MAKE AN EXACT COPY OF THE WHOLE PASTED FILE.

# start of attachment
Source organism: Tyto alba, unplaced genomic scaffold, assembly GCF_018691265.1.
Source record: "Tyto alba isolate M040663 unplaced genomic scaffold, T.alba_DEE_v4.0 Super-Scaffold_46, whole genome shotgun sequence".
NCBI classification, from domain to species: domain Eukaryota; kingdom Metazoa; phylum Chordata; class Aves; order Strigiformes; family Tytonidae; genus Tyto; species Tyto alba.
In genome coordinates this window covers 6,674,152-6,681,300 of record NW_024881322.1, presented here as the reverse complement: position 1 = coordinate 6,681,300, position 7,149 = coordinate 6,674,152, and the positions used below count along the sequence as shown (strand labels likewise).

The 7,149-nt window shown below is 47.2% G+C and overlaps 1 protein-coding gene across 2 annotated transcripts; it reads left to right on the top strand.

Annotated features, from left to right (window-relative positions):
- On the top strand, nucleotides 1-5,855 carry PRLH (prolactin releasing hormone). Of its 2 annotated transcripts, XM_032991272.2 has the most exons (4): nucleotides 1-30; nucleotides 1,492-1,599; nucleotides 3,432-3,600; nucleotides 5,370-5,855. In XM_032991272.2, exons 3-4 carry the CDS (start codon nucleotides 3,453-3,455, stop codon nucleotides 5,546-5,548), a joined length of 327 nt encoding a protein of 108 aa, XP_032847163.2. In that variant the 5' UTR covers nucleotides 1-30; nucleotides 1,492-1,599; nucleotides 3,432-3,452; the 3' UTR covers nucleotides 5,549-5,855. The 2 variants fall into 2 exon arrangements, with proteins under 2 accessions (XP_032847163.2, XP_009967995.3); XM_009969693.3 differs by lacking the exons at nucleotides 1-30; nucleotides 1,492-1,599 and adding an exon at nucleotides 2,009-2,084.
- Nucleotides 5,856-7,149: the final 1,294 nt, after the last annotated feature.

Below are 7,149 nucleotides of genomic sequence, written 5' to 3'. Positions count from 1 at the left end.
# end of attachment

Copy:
Source organism: Tyto alba, unplaced genomic scaffold, assembly GCF_018691265.1.
Source record: "Tyto alba isolate M040663 unplaced genomic scaffold, T.alba_DEE_v4.0 Super-Scaffold_46, whole genome shotgun sequence".
NCBI classification, from domain to species: domain Eukaryota; kingdom Metazoa; phylum Chordata; class Aves; order Strigiformes; family Tytonidae; genus Tyto; species Tyto alba.
In genome coordinates this window covers 6,674,152-6,681,300 of record NW_024881322.1, presented here as the reverse complement: position 1 = coordinate 6,681,300, position 7,149 = coordinate 6,674,152, and the positions used below count along the sequence as shown (strand labels likewise).

The 7,149-nt window shown below is 47.2% G+C and overlaps 1 protein-coding gene across 2 annotated transcripts; it reads left to right on the top strand.

Annotated features, from left to right (window-relative positions):
- On the top strand, nucleotides 1-5,855 carry PRLH (prolactin releasing hormone). Of its 2 annotated transcripts, XM_032991272.2 has the most exons (4): nucleotides 1-30; nucleotides 1,492-1,599; nucleotides 3,432-3,600; nucleotides 5,370-5,855. In XM_032991272.2, exons 3-4 carry the CDS (start codon nucleotides 3,453-3,455, stop codon nucleotides 5,546-5,548), a joined length of 327 nt encoding a protein of 108 aa, XP_032847163.2. In that variant the 5' UTR covers nucleotides 1-30; nucleotides 1,492-1,599; nucleotides 3,432-3,452; the 3' UTR covers nucleotides 5,549-5,855. The 2 variants fall into 2 exon arrangements, with proteins under 2 accessions (XP_032847163.2, XP_009967995.3); XM_009969693.3 differs by lacking the exons at nucleotides 1-30; nucleotides 1,492-1,599 and adding an exon at nucleotides 2,009-2,084.
- Nucleotides 5,856-7,149: the final 1,294 nt, after the last annotated feature.

Below are 7,149 nucleotides of genomic sequence, written 5' to 3'. Positions count from 1 at the left end.